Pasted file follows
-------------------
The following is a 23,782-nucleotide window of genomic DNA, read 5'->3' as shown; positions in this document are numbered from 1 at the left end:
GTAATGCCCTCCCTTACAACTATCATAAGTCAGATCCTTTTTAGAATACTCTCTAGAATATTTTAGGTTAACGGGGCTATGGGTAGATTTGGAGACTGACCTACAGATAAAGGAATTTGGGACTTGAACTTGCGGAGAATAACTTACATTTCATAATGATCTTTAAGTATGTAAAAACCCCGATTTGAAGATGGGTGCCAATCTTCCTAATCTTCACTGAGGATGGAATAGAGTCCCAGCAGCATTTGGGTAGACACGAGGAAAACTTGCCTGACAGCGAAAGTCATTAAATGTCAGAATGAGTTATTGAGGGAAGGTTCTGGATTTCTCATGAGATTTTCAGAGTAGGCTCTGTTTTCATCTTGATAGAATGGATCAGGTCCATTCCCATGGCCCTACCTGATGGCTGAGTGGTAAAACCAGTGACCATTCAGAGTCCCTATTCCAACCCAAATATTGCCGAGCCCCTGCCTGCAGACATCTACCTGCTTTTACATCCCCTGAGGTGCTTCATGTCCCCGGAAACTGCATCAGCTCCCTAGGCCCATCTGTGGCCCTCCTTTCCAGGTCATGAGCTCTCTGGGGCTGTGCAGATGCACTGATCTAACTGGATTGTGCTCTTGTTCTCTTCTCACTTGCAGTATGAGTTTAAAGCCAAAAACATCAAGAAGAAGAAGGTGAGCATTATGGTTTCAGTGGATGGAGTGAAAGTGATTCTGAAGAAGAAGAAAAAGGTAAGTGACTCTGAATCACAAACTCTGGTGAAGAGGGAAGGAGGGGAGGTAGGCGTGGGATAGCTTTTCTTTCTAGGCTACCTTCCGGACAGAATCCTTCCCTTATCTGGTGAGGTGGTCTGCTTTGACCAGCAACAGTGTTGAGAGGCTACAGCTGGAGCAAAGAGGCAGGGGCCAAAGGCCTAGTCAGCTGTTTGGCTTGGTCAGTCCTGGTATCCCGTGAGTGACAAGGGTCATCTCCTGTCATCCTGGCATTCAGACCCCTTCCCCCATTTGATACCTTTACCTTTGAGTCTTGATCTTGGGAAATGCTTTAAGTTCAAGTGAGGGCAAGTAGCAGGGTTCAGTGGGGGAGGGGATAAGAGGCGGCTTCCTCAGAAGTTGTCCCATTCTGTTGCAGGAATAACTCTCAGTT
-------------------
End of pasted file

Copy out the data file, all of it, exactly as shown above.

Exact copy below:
The following is a 23,782-nucleotide window of genomic DNA, read 5'->3' as shown; positions in this document are numbered from 1 at the left end:
GTAATGCCCTCCCTTACAACTATCATAAGTCAGATCCTTTTTAGAATACTCTCTAGAATATTTTAGGTTAACGGGGCTATGGGTAGATTTGGAGACTGACCTACAGATAAAGGAATTTGGGACTTGAACTTGCGGAGAATAACTTACATTTCATAATGATCTTTAAGTATGTAAAAACCCCGATTTGAAGATGGGTGCCAATCTTCCTAATCTTCACTGAGGATGGAATAGAGTCCCAGCAGCATTTGGGTAGACACGAGGAAAACTTGCCTGACAGCGAAAGTCATTAAATGTCAGAATGAGTTATTGAGGGAAGGTTCTGGATTTCTCATGAGATTTTCAGAGTAGGCTCTGTTTTCATCTTGATAGAATGGATCAGGTCCATTCCCATGGCCCTACCTGATGGCTGAGTGGTAAAACCAGTGACCATTCAGAGTCCCTATTCCAACCCAAATATTGCCGAGCCCCTGCCTGCAGACATCTACCTGCTTTTACATCCCCTGAGGTGCTTCATGTCCCCGGAAACTGCATCAGCTCCCTAGGCCCATCTGTGGCCCTCCTTTCCAGGTCATGAGCTCTCTGGGGCTGTGCAGATGCACTGATCTAACTGGATTGTGCTCTTGTTCTCTTCTCACTTGCAGTATGAGTTTAAAGCCAAAAACATCAAGAAGAAGAAGGTGAGCATTATGGTTTCAGTGGATGGAGTGAAAGTGATTCTGAAGAAGAAGAAAAAGGTAAGTGACTCTGAATCACAAACTCTGGTGAAGAGGGAAGGAGGGGAGGTAGGCGTGGGATAGCTTTTCTTTCTAGGCTACCTTCCGGACAGAATCCTTCCCTTATCTGGTGAGGTGGTCTGCTTTGACCAGCAACAGTGTTGAGAGGCTACAGCTGGAGCAAAGAGGCAGGGGCCAAAGGCCTAGTCAGCTGTTTGGCTTGGTCAGTCCTGGTATCCCGTGAGTGACAAGGGTCATCTCCTGTCATCCTGGCATTCAGACCCCTTCCCCCATTTGATACCTTTACCTTTGAGTCTTGATCTTGGGAAATGCTTTAAGTTCAAGTGAGGGCAAGTAGCAGGGTTCAGTGGGGGAGGGGATAAGAGGCGGCTTCCTCAGAAGTTGTCCCATTCTGTTGCAGGAATAACTCTCAGTT